South Africa v Bangladesh 2008-09 / News

South Africa v Bangladesh, 2nd ODI, Benoni

Amla ton seals series for South Africa

The Report by Andrew McGlashan

November 9, 2008

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South Africa 358 for 4 (Amla 140, Smith 65, de Villiers 54*) beat Bangladesh 230 (Siddique 47, Tamim 41, Botha 3-27, Steyn 3-48) by 128 runs
Scorecard and ball-by-ball details


Hashim Amla's good form continued with his first ODI century © Getty Images
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South Africa's batsmen enjoyed themselves in Benoni, none more so than Hashim Amla, who scored his maiden ODI century to set-up a crushing 128-run win against Bangladesh. The true difference in class was on display, as the home side racked up 358 for 4, and after a brief assault early in the chase Bangladesh concentrated purely on batting out time, with Dale Steyn and Johan Botha again the pick of the attack.

It was a much more complete batting performance from South Africa after the stop-start display in the opening match. Amla's 135-ball innings was the highlight, while Graeme Smith spent valuable time in the middle, in his first outing for more than two months, during an opening stand of 136. Jacques Kallis eased to 49 and AB de Villiers sparkled in the closing stages with a 23-ball half-century to ensure Bangladesh were heavily punished. The final over went for 22 as Albie Morkel took South Africa's tally of sixes to 13 and delaying the final Powerplay for the second match running brought 67 from the final five overs.

The visitors had no choice but to come out in an aggressive mode, but Bangladesh rarely begin in any other style. Still, Tamim Iqbal's forceful attack against the new ball caught South Africa by surprise as he took 20 off a poor first over from Johann Louw. A few overs later, Steyn was taken for three consecutive boundaries and may have been regretting his pre-match comments.

"You don't want to be peaking at 150 [kph] or whatever against them," he said. "You want to be using it against the top-playing nations." However, after Tamim's aggression Steyn's professional pride came to the surface as he pushed the speed gun. Fed up with being pummelled, he banged in a short ball which Iqbal top-edged to square leg. The wicket settled South Africa, who were barely tested for the rest of the innings except by the continued concerns over the form of most of their attack.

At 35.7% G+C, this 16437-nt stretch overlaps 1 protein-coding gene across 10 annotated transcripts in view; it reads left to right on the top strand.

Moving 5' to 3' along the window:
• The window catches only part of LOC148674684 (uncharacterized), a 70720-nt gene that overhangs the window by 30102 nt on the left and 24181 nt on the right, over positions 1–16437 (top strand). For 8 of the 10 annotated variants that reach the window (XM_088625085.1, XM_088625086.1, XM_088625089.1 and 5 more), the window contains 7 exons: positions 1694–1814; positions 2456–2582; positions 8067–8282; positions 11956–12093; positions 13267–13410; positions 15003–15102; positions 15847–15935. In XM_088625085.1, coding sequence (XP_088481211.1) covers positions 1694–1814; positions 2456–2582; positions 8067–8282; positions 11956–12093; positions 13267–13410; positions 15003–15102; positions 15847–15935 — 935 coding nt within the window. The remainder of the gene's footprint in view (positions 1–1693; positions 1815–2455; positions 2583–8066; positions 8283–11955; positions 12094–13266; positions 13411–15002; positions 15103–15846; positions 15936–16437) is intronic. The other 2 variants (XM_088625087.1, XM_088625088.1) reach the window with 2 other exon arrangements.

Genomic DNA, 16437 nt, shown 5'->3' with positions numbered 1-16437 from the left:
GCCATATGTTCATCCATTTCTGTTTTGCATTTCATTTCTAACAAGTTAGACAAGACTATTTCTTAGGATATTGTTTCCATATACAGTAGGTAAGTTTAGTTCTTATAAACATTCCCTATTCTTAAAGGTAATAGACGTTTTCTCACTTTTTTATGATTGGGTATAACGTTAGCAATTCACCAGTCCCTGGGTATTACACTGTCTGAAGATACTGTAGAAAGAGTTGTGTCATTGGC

Botha, though, can be excused any censure, as he produced another tidy display, and is becoming an increasingly useful resource. His first ball drifted in nicely to beat Imrul Kayes, then he snapped up a sharp return catch to remove Mohammad Ashraful and later added Junaid Siddique lbw; Siddique's laborious 47 was the innings' top score.

However, there was no doubt over the most significant performance of the day. Amla's success is timely for the home side because the opening position has changed hands frequently over recent times, through a combination of form, fitness and suspension. Amla took Smith's place during the series in England after the captain succumbed to injury, but Herschelle Gibbs' discipline issues means he has kept his spot - it will be hard to wrestle it away from him now.

Bangladesh's fielding was sharp in the first ODI, but this time they missed an early chance to break the opening stand, when Amla was put down at deep square leg on 15 off Syed Rasel, and grassed two further opportunities. They proved costly errors for the visitors. Amla brought up his hundred off 112 balls and then began to expand his strokeplay. He took three sixes off Abdur Razzak - who was dispatched for 88 from his nine overs - in the space of seven balls before picking out deep midwicket as he tried to clear the boundary for a fifth time. His stand with Kallis was 100 in 15.5 overs and neither batsman was forced too far from their comfort zone.

Smith also produced some commanding boundaries, especially considering this was the first time he has played the second ODI against England at Trent Bridge. By then he was barely able to hold his bat, but the postponement of the Champions Trophy and a gentle early-season schedule for South Africa has enabled him to find some valuable recuperation time.

He passed his half century off 51 balls and with such comfortable progress that it came as a surprise when he offered a catch to Ashraful, although he'll be more than satisfied with his return. The series is also in the bag and a victory in the final game on Tuesday will maintain South Africa's No. 2 ODI ranking.

Andrew McGlashan is a staff writer at Cricinfo

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Andrew McGlashan Assistant Editor Andrew arrived at ESPNcricinfo via Manchester and Cape Town, after finding the assistant editor at a weak moment as he watched England's batting collapse in the Newlands Test. Andrew began his cricket writing as a freelance covering Lancashire during 2004 when they were relegated in the County Championship. In fact, they were top of the table when he began reporting on them but things went dramatically downhill. He likes to let people know that he is a supporter of county cricket, a fact his colleagues will testify to and bemoan in equal quantities.
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